THE CORBIÈRES WINE-GROWER’S PATH

At FERRALS-LES-CORBIERES

Itineray type : Foot

Theme : Oenological

Season : Autumn

Descriptif détaillé :

To start out on this trail, see the “La Boucle du Lauza”/ “The Lauza loop” hike from Ferrals-les-Corbières to landmark “A”. When you arrive in front of the remains of the ‘La Martine’ sheep barn, turn right between the vineyards alternating with the plots of fallow land now occupied by the garrigue and continue till you reach the D161. Turn right on this departmental road and follow it for about 700 m.
Turn right on the tarred driveway of the Laval estate (landmark “B”).
Then refer to the description of the “La Boucle des Terroirs” / ”The region’s loop” hike (Boutenac) from landmark “B” onward and follow this till you reach landmark “C”.
Once you arrive at landmark “C” (where you leave the D161), you have two possibilities:
-  Turn right and go to Boutenac: follow the markers of the “Boucle des Terroirs”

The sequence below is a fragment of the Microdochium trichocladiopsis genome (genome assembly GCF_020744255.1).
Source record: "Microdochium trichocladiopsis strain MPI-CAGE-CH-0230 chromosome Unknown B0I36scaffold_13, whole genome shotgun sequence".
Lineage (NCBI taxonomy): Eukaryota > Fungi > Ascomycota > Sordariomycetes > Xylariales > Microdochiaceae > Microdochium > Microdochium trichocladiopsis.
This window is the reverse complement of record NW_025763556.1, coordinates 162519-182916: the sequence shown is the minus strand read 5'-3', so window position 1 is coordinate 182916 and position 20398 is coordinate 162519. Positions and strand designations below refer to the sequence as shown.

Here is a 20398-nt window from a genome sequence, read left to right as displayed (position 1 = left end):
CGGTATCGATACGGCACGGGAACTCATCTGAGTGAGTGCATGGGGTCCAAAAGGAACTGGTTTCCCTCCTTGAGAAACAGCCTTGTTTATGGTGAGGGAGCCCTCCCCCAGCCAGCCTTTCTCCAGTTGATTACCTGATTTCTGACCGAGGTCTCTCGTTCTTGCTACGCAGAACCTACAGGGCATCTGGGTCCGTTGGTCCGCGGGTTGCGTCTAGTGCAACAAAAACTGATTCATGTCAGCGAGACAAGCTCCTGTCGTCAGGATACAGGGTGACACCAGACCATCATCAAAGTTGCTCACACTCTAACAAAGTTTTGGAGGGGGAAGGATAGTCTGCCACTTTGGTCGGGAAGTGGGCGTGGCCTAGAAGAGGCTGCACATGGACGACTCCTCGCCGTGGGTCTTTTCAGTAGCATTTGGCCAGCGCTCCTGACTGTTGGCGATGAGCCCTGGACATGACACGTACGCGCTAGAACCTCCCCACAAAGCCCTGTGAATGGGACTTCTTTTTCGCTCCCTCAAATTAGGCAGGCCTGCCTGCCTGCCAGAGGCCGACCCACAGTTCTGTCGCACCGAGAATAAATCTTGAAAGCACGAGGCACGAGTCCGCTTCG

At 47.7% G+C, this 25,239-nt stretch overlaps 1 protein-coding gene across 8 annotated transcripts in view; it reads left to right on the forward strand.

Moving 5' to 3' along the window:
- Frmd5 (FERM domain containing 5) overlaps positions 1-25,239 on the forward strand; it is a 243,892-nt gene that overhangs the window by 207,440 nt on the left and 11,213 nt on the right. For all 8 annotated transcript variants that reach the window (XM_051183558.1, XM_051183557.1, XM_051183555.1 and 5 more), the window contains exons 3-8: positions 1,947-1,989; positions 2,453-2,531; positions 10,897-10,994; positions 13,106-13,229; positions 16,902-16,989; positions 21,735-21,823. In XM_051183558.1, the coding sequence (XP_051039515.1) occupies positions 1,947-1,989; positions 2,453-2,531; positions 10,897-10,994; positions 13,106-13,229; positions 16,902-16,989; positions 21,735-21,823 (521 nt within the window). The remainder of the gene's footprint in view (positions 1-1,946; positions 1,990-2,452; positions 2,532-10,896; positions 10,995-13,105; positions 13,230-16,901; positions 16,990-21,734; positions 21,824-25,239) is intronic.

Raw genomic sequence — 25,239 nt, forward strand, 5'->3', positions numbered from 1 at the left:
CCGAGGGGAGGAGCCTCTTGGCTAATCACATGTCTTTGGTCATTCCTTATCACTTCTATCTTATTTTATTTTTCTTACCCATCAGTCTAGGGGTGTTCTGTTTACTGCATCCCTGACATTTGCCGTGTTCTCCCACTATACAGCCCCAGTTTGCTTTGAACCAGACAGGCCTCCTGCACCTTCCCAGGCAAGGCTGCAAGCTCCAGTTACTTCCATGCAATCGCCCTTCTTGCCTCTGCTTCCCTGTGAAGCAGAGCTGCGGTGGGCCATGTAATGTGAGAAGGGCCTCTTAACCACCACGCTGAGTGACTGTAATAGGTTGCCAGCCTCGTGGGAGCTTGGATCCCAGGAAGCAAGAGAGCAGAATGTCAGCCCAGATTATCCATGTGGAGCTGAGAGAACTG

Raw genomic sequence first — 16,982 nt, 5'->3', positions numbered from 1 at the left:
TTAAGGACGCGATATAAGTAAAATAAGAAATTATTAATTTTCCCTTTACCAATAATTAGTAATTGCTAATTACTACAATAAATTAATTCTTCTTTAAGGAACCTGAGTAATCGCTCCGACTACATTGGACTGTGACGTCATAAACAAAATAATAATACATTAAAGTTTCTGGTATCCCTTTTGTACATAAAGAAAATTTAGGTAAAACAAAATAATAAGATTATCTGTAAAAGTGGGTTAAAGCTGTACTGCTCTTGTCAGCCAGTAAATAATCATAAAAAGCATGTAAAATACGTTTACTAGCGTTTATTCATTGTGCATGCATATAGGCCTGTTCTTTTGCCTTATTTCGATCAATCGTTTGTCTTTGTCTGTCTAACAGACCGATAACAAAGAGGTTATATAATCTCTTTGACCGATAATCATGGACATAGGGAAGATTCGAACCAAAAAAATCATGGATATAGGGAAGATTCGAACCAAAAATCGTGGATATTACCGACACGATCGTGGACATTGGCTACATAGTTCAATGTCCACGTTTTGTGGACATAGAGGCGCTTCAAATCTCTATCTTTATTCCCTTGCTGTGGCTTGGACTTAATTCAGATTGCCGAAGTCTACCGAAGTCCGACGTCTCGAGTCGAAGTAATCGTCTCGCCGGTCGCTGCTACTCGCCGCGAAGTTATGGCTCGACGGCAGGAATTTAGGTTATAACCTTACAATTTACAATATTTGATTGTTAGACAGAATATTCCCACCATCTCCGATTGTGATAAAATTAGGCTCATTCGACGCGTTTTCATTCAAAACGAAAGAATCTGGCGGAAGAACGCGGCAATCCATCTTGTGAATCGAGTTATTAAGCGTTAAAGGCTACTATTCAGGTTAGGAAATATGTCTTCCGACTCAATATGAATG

-  Turn left and return to Ferrals: follow the small road downhill
You’ll walk past a 1935 pumping station. On your right: body of a mill surrounded by a reservoir (pumps) and a technical building, bordered by a small irrigation canal.
The vegetation, characteristic of humid areas, is generated thanks to several small streams running through this site: giant cane and broad-leaved trees, in particular. Take the path to the left after the cypress hedge.
On your way through, be sure to observe the wind-breaking hedges facing the dominant Cers.
Just before reaching a building, turn left between two vineyards. Before going down to the right, possibility to visit a small private country cottage, built in Boutenac sandstone and in the shade of an azarole hawthorn, to which the owner kindly allows access.
After checking you didn’t leave anything behind (leftovers, litter) and closing the door of the cottage behind you, you’ll first turn back and then continue your hike. (At the marker) You’ll walk along the edge of some vineyards before fording the Paillous stream. At the D161, turn left for a couple of metres, then turn right and follow the trail till you reach the ‘La Martine’ farm.
On your way back, you’ll resume the itinerary of the ‘Lauza’ loop.

La boucle du Lauza / The Lauza loop